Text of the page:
After Terry marked out (put furrows) the cornfields, and the alfalfa fields
He made all the earth ditches, which carry the water onto the fields
Then he went back to the bottom each and every field to make the shallow waste ditch….this is the ditch, which catches the water, then moves the water to the next field or to the canal.
Then it was time for us to start the water onto the land. You are looking at Terry opening the headgate and the water starting into the headgate
The water starts down the cement ditch where the trash is forked out by Terry and me
There is always lots and lots of trash; thanks to the cows (it gets caught in their hooves) and the wind.
There are lots of cement ditches on our place, so lots of forking out of the trash.
I always think how grateful I am for my arm muscles and for the ability to straddle the cement ditch — still, at my age. 🙂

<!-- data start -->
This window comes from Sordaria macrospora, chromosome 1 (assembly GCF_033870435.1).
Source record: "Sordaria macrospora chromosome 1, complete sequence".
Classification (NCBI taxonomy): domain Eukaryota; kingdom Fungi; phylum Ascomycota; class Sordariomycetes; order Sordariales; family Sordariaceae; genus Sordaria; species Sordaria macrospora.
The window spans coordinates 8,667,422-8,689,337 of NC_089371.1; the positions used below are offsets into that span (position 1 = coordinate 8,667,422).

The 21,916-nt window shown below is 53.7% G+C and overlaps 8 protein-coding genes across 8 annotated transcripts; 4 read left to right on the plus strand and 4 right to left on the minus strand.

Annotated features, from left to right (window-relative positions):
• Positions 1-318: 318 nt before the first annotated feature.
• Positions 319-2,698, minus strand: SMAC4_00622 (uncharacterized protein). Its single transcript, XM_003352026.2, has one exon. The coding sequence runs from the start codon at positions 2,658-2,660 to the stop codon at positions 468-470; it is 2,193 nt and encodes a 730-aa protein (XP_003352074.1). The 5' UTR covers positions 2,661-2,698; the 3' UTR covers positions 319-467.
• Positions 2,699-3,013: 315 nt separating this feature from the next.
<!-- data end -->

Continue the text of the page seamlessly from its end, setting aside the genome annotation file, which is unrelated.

Now we start setting the siphon tubes. (See that pooling of water—not good, we have to go out there and dig the furrow out and dam up the spots where the water broke out.)
There is no wasting of the water. Ever. Please don’t think that. We water several fields all at the same time…water that runs by one field is put on another field, the water that goes to the end of the field goes onto another field.
And we work at it constantly. Water checks every two hours to make sure nothing is happening, which shouldn’t be happening—like trash in the ditch causing the water to spill over the side, or trash in the furrow causing two (or more furrows) to run together, or trash in a tube stopping the water altogether.
To put in dams one must straddle the ditch again.
The over-flow of this dam, tells us we need to start two more tubes.
No waste. Ever!
One last time…one more check before the sighing of the night wind takes over.
Your friend on a western Colorado farm,